Lean Manufacturing: The Definitive Guide (2022)

  • by Brandon Boushy
  • 12 months ago
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Lean manufacturing with Paul Akers

Have you ever wondered how to produce your product or service more efficiently?

Paul Akers is obsessed with continuous improvement, but he has a great time running FastCap using lean manufacturing principles. He took the time to sit down and explain how an idea to make cabinets look better turned into a company making over $36.5 million per year.

It’s a pretty awesome story! We’ll share his insights with you starting by explaining lean. We’ll also discuss how to come up with your first idea, principles of lean manufacturing, and examples of how to eliminate waste in business.

Keep reading to improve your business practices.

What is Lean Manufacturing?

A white note pad with colored pens and laptop on the desk

Lean manufacturing focuses on two main principles:

  • Eliminating Waste or “Muda” in Japanese
  • Productivity Improvement.

Lean principles have their roots in the Toyota production system dating back to 1930. Japan lacked the space and resources to build the massive factories you would find in other countries. This led Toyota to develop just-in-time manufacturing.

Paul Akers was familiar with the lean manufacturing process from seeing a friend’s cabinet shop where they didn’t have cabinets made until they had an order. He didn’t really fully appreciate it until he had an experience where he couldn’t solve a problem at Fast Cap.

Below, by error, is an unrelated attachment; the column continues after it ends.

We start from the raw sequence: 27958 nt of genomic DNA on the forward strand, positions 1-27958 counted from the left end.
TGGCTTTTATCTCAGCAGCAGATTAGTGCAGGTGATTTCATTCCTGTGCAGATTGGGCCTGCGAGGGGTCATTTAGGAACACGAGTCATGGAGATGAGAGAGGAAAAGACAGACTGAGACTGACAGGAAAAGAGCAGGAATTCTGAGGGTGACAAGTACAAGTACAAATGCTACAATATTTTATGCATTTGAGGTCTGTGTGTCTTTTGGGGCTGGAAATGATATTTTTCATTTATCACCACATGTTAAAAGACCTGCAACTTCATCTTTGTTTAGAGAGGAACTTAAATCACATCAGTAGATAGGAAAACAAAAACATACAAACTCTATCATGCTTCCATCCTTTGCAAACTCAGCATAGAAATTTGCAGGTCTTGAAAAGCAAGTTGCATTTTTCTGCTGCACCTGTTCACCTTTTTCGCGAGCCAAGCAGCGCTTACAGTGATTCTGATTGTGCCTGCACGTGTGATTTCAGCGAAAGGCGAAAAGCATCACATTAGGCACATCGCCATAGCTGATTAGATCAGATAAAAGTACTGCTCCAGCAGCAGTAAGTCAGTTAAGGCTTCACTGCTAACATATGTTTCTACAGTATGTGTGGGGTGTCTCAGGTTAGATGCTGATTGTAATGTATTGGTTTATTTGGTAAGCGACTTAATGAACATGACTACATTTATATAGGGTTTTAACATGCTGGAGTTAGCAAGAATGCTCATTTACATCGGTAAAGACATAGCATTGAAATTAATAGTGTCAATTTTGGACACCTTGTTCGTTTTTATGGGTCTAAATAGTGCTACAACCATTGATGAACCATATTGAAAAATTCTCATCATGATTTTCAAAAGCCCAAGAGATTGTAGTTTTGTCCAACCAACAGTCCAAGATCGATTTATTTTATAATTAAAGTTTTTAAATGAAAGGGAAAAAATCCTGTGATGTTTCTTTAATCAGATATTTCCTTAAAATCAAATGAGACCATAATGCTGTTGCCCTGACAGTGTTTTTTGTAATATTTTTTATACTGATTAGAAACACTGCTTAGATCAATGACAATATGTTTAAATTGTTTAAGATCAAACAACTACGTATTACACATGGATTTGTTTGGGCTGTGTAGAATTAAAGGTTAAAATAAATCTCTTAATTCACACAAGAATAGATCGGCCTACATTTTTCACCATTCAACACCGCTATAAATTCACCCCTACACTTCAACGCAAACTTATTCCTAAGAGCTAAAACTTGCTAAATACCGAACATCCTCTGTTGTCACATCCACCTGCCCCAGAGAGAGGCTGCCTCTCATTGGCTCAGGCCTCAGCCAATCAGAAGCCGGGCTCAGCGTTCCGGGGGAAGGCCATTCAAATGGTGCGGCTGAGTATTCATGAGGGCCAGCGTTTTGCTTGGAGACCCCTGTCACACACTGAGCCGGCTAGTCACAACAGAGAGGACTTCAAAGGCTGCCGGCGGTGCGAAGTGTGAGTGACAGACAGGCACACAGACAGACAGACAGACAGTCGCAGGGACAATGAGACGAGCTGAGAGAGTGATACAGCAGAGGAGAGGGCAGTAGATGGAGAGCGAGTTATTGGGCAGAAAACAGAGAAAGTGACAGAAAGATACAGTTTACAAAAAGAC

Paul told us:

The bank came to see the shop, and told me, ‘If you need a loan, just let us know—we’ll loan you however much you need.
But a Japanese lean manufacturing expert told us ‘You’re clueless!

He was able to reduce a process from 45 minutes down to 5 minutes in about a week, and it really improved the cycle time. After that, I jumped on a plane to Japan to learn what they were doing. Hear the full story here:

What is different about the Toyota Production System?

The Toyota Production System is described by Toyota as:

A production system based on the philosophy of achieving the complete elimination of all waste in pursuit of the most efficient methods.

It has two main approaches to improving a product or service – Just-in-time manufacturing and “jidoka” (loosely translated as automation with a human touch).

Keep reading to find out more.

Just-in-time Manufacturing

Toyota applies just-in-time manufacturing by following several basic practices:

  • Do not build until needed.
  • Once an order is received, send production instructions to the assembly line as quickly as possible.
  • The assembly line should be stocked with the exact number of parts to build any vehicle.
  • Upon use of the parts, the assembly line should immediately replace them to be prepared for the next order.
  • The company should keep a minimal amount of parts on hand to meet production.


Jidoka is a term coined by Toyota that focuses on automating the production process until a defect is detected. As soon as a defect is detected, production stops to eliminate waste. Once the process has been corrected, the manufacturing process is restarted.

What Are the Types of Waste in Lean Manufacturing?

Wastes of Lean

Lean thinking focuses on the elimination of waste. So let’s look at what a lean enterprise would consider waste. There are 7 types of waste, but many lean systems also consider an 8th type of waste. The types of waste are:

  • Unnecessary transportation
  • Excess inventory
  • Unnecessary movement of people, equipment, or machinery
  • Waiting – either people or idle equipment
  • Over-production of a product
  • Over-processing or adding unnecessary features to a product